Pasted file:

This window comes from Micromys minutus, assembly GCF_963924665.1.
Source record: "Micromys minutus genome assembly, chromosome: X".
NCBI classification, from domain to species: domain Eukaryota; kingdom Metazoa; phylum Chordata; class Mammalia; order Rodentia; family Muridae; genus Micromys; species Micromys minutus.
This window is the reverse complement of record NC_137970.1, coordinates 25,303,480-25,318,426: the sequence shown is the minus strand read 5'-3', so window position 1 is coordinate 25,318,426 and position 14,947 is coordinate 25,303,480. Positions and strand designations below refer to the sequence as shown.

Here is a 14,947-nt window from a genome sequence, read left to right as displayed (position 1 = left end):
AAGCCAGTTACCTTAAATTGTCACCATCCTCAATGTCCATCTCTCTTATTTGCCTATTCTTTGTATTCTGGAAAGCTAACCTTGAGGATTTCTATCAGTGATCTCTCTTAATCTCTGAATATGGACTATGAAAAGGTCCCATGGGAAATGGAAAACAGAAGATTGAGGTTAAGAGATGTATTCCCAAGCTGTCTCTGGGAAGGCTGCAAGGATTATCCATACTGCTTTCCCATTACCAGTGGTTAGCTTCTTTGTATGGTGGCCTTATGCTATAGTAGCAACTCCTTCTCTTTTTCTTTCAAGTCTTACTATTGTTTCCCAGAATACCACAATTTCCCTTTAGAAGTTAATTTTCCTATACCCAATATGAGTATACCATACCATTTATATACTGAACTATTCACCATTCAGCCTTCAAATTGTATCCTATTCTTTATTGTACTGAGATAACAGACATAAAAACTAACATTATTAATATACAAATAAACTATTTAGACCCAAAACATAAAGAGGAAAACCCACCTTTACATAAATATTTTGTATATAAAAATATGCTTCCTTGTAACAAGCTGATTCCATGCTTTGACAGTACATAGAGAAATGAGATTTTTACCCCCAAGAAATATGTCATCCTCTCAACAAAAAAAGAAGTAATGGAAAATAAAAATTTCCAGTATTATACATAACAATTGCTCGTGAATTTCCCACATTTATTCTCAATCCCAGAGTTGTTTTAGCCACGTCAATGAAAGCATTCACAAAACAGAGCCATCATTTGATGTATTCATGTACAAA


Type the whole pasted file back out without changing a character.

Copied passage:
This window comes from Micromys minutus, assembly GCF_963924665.1.
Source record: "Micromys minutus genome assembly, chromosome: X".
NCBI classification, from domain to species: domain Eukaryota; kingdom Metazoa; phylum Chordata; class Mammalia; order Rodentia; family Muridae; genus Micromys; species Micromys minutus.
This window is the reverse complement of record NC_137970.1, coordinates 25,303,480-25,318,426: the sequence shown is the minus strand read 5'-3', so window position 1 is coordinate 25,318,426 and position 14,947 is coordinate 25,303,480. Positions and strand designations below refer to the sequence as shown.

Here is a 14,947-nt window from a genome sequence, read left to right as displayed (position 1 = left end):
AAGCCAGTTACCTTAAATTGTCACCATCCTCAATGTCCATCTCTCTTATTTGCCTATTCTTTGTATTCTGGAAAGCTAACCTTGAGGATTTCTATCAGTGATCTCTCTTAATCTCTGAATATGGACTATGAAAAGGTCCCATGGGAAATGGAAAACAGAAGATTGAGGTTAAGAGATGTATTCCCAAGCTGTCTCTGGGAAGGCTGCAAGGATTATCCATACTGCTTTCCCATTACCAGTGGTTAGCTTCTTTGTATGGTGGCCTTATGCTATAGTAGCAACTCCTTCTCTTTTTCTTTCAAGTCTTACTATTGTTTCCCAGAATACCACAATTTCCCTTTAGAAGTTAATTTTCCTATACCCAATATGAGTATACCATACCATTTATATACTGAACTATTCACCATTCAGCCTTCAAATTGTATCCTATTCTTTATTGTACTGAGATAACAGACATAAAAACTAACATTATTAATATACAAATAAACTATTTAGACCCAAAACATAAAGAGGAAAACCCACCTTTACATAAATATTTTGTATATAAAAATATGCTTCCTTGTAACAAGCTGATTCCATGCTTTGACAGTACATAGAGAAATGAGATTTTTACCCCCAAGAAATATGTCATCCTCTCAACAAAAAAAGAAGTAATGGAAAATAAAAATTTCCAGTATTATACATAACAATTGCTCGTGAATTTCCCACATTTATTCTCAATCCCAGAGTTGTTTTAGCCACGTCAATGAAAGCATTCACAAAACAGAGCCATCATTTGATGTATTCATGTACAAA